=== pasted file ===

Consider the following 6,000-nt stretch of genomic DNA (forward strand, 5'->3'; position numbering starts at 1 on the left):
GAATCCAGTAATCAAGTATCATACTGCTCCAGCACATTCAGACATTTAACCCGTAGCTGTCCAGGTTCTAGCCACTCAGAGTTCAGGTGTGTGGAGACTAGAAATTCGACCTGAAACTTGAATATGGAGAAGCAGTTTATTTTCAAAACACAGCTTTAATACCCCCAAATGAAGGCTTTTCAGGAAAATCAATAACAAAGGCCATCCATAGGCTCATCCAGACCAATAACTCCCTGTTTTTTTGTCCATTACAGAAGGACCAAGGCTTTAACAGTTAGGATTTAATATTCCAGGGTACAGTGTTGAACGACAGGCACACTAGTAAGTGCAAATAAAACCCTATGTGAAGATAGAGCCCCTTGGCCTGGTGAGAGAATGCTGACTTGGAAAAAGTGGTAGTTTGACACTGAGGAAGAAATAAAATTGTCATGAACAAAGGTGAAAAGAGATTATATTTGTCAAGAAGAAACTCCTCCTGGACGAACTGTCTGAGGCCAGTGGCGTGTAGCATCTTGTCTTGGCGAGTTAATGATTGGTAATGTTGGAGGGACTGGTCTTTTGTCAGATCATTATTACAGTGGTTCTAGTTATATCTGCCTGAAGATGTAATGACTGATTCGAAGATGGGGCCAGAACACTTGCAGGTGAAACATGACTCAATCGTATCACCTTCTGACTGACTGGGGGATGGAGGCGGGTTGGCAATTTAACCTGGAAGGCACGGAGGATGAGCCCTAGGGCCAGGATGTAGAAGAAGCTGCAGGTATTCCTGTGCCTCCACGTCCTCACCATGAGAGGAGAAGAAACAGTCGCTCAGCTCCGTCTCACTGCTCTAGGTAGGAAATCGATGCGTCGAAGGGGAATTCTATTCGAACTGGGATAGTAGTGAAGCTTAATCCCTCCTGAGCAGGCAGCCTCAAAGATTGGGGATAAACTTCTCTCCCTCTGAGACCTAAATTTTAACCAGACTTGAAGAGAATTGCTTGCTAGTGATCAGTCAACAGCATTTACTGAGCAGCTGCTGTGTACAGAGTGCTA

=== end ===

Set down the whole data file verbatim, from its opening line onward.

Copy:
Consider the following 6,000-nt stretch of genomic DNA (forward strand, 5'->3'; position numbering starts at 1 on the left):
GAATCCAGTAATCAAGTATCATACTGCTCCAGCACATTCAGACATTTAACCCGTAGCTGTCCAGGTTCTAGCCACTCAGAGTTCAGGTGTGTGGAGACTAGAAATTCGACCTGAAACTTGAATATGGAGAAGCAGTTTATTTTCAAAACACAGCTTTAATACCCCCAAATGAAGGCTTTTCAGGAAAATCAATAACAAAGGCCATCCATAGGCTCATCCAGACCAATAACTCCCTGTTTTTTTGTCCATTACAGAAGGACCAAGGCTTTAACAGTTAGGATTTAATATTCCAGGGTACAGTGTTGAACGACAGGCACACTAGTAAGTGCAAATAAAACCCTATGTGAAGATAGAGCCCCTTGGCCTGGTGAGAGAATGCTGACTTGGAAAAAGTGGTAGTTTGACACTGAGGAAGAAATAAAATTGTCATGAACAAAGGTGAAAAGAGATTATATTTGTCAAGAAGAAACTCCTCCTGGACGAACTGTCTGAGGCCAGTGGCGTGTAGCATCTTGTCTTGGCGAGTTAATGATTGGTAATGTTGGAGGGACTGGTCTTTTGTCAGATCATTATTACAGTGGTTCTAGTTATATCTGCCTGAAGATGTAATGACTGATTCGAAGATGGGGCCAGAACACTTGCAGGTGAAACATGACTCAATCGTATCACCTTCTGACTGACTGGGGGATGGAGGCGGGTTGGCAATTTAACCTGGAAGGCACGGAGGATGAGCCCTAGGGCCAGGATGTAGAAGAAGCTGCAGGTATTCCTGTGCCTCCACGTCCTCACCATGAGAGGAGAAGAAACAGTCGCTCAGCTCCGTCTCACTGCTCTAGGTAGGAAATCGATGCGTCGAAGGGGAATTCTATTCGAACTGGGATAGTAGTGAAGCTTAATCCCTCCTGAGCAGGCAGCCTCAAAGATTGGGGATAAACTTCTCTCCCTCTGAGACCTAAATTTTAACCAGACTTGAAGAGAATTGCTTGCTAGTGATCAGTCAACAGCATTTACTGAGCAGCTGCTGTGTACAGAGTGCTA